'Camera' Cech gives Gunners real title focus
Cech’s safe hands can give Gunners firm grip on title
When Petr Cech produced a full-length diving save at Stoke on Sunday to deny Joselu before scrambling to his feet to smother Bojan's follow-up, his value to Arsenal was at its most visible. It was another point gained in Arsenal's title challenge but what only a select few subsequently saw was how Cech also gathered his younger team-mates in the away dressing room and told them that they should be proud of this particular goalless draw.
It was a gesture that underlined a wider impact on the Arsenal squad that has been everything that Jose Mourinho clearly feared when he warned Chelsea owner Roman Abramovich against sanctioning Cech's £10million transfer eight miles across London. John Terry famously followed that up by effectively predicting that Cech could single-handedly turn Arsenal into champions and, ahead of Chelsea's visit to the Emirates Stadium tomorrow, little has happened since to suggest that his warning was misplaced.
Arsenal finished 12 points behind Chelsea last season and Terry estimated in June that Cech would improve Arsene Wenger's team by 12-15 points. Guus Hiddink yesterday endorsed Terry's assessment while Bob Wilson, the former Arsenal goalkeeper and coach, believes the final tally will stretch beyond 15.
The consensus is Cech might prove to be the sort of game-changer for Arsenal that Eric Cantona once was for Manchester United. Cantona was the last player to win the English league title in successive seasons for different clubs and it is a feat that Cech could now emulate.
"I think Arsenal are really really close," says Wilson. "John Terry was absolutely on the button about his influence but I would say he is probably worth more than 15 points. It is one of the signings of the season without any doubt. I think we have three 'worldies' at the moment: Mesut Ozil, Alexis Sanchez and Cech. He is everything Arsene and Arsenal hoped he would be. At this moment, he is the most experienced, best goalkeeper in football. I think Arsenal will have at least five, six, seven years, depending obviously on injury. He is 33 and that is prime time for a goalkeeper. Peter Shilton, David Seaman, Pat Jennings all went on until over 40."
When you consider the respective paths of Chelsea and Arsenal since Cech's departure, it is certainly proving to be the most significant single piece of transfer business last summer. Wenger stressed it had still been a difficult decision because of his high regard for David Ospina but that he felt compelled to act once it became clear that Abramovich would override Mourinho's wishes.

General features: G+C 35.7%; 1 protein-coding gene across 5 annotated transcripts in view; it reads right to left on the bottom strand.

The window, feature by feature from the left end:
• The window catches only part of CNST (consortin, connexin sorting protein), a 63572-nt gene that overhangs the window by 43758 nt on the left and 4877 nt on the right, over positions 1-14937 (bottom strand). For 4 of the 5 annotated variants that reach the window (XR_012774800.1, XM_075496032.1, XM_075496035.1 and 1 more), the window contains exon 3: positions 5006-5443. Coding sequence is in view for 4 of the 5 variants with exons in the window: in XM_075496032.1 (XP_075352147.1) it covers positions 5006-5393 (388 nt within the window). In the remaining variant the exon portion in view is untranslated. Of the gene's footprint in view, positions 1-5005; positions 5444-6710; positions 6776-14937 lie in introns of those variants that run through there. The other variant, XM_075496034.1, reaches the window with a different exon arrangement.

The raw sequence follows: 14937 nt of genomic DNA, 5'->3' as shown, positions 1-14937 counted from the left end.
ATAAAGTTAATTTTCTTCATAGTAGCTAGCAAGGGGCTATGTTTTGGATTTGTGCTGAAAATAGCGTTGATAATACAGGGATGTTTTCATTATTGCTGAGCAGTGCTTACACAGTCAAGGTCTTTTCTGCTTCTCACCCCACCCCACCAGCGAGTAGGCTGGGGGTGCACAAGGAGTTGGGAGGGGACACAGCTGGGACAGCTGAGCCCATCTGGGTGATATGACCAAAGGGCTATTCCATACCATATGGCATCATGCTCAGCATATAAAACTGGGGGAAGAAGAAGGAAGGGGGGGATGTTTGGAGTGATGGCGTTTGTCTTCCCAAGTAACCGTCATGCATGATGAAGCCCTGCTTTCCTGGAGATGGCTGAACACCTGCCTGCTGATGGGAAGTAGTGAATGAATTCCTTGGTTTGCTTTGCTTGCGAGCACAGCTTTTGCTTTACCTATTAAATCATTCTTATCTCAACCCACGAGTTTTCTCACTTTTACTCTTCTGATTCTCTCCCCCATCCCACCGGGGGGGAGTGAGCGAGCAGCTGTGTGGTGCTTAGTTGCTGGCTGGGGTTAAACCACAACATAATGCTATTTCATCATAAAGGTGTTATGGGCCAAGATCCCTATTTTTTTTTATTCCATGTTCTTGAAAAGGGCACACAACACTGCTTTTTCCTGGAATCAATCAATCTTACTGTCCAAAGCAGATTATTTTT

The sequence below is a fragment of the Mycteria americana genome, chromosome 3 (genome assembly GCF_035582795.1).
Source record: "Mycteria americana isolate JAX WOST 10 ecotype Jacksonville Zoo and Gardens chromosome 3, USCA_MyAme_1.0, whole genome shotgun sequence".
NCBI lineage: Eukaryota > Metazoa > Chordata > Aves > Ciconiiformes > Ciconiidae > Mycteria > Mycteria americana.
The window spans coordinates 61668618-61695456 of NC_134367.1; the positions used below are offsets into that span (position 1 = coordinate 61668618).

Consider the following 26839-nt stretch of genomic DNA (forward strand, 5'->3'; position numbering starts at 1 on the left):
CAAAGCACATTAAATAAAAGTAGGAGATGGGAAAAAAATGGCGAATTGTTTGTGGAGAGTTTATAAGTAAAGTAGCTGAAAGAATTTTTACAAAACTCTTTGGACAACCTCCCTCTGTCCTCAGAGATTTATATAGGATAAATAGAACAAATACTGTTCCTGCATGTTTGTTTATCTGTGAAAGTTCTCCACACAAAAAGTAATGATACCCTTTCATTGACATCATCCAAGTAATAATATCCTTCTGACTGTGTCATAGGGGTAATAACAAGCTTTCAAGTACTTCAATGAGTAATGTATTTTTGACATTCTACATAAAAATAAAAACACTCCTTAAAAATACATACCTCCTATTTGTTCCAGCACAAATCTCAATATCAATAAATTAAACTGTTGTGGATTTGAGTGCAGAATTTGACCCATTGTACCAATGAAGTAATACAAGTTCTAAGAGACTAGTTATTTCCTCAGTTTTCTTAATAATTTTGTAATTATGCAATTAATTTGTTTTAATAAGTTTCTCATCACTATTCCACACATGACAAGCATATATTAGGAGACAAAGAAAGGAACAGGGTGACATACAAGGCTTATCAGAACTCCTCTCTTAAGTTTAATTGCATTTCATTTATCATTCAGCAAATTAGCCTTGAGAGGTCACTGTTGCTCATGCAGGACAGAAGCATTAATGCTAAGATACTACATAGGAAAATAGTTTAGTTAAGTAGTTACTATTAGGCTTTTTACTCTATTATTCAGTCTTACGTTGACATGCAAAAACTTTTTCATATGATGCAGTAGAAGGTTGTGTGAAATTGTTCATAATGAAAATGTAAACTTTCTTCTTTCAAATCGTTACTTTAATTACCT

"I didn't know what kind of shape he was in physically because he hadn't played. When I met him I was quickly reassured of his desire to do well and his motivation," Wenger said.
"I didn't know how much he could still produce physically. He hadn't played and was battling a drop in physical aptitude. But I knew the potential was exceptional having played against him 11 years in the Premier League.
"It was a question of physically can he still do it? It was a very, very difficult decision for me because I rate highly Ospina. I have a high opinion of him. Ospina is a keeper who, in my opinion, is underrated, especially in England. But (signing Cech) was maybe one of the few opportunities to say, 'OK, this is an obvious [transfer]. If I don't do this, it would have been a mistake I think'."
In explaining Cech's influence, Wenger also made an intriguing point about his new goalkeeper's on-field "coaching" role. "I consider him now as a real Arsenal player who looks to me as if he's been here forever because he has adapted so well," said Wenger. "He has a calming presence, he communicates well, anticipates well, sees what is coming. He is a kind of coach. The best position to be a coach is the goalkeeper because he doesn't move and he sees everything. He is the camera behind the team."
Cech's presence seems to have helped further develop a counter-attacking dimension that has made Arsenal more dangerous against better opposition. Wenger said that calculating Cech's precise worth was impossible but Hiddink was not arguing with Terry's 15-point assessment.
"Yes," said the Chelsea manager. "Even when you have a season on top, you're not always good in 38 games. You have certain periods, mostly in October and November when the leaves start falling, and then the good goalies save points for your team."
Hiddink said he could understand why Mourinho had opposed Cech's sale and would not say whether he would have agreed the deal. "At certain moments as a club, you have to make a decision," he said. "When is the moment to say goodbye to a player? That's not easy."
After the 'goodbyes' of last summer, there was still an unexpected 'hello' on Wednesday when Cech called into Chelsea's Cobham training ground to collect a delivery of his goalkeeping gloves that had been dispatched to his old address.
"It was nice - we had a chat here," said Hiddink. "Almost everyone had gone. It was already late afternoon. He knew the gloves were here and we tried to hide them. We also tried to make them a little bit slippery, but he discovered that also. We see him weekly."
There is clearly still a lot of affection for Cech at Chelsea. As Wilson puts it: "I think the Chelsea fans will applaud him until the day they die." (© Daily Telegraph, London)
Arsenal v Chelsea, live, Sky Sports 1, tomorrow, 4.0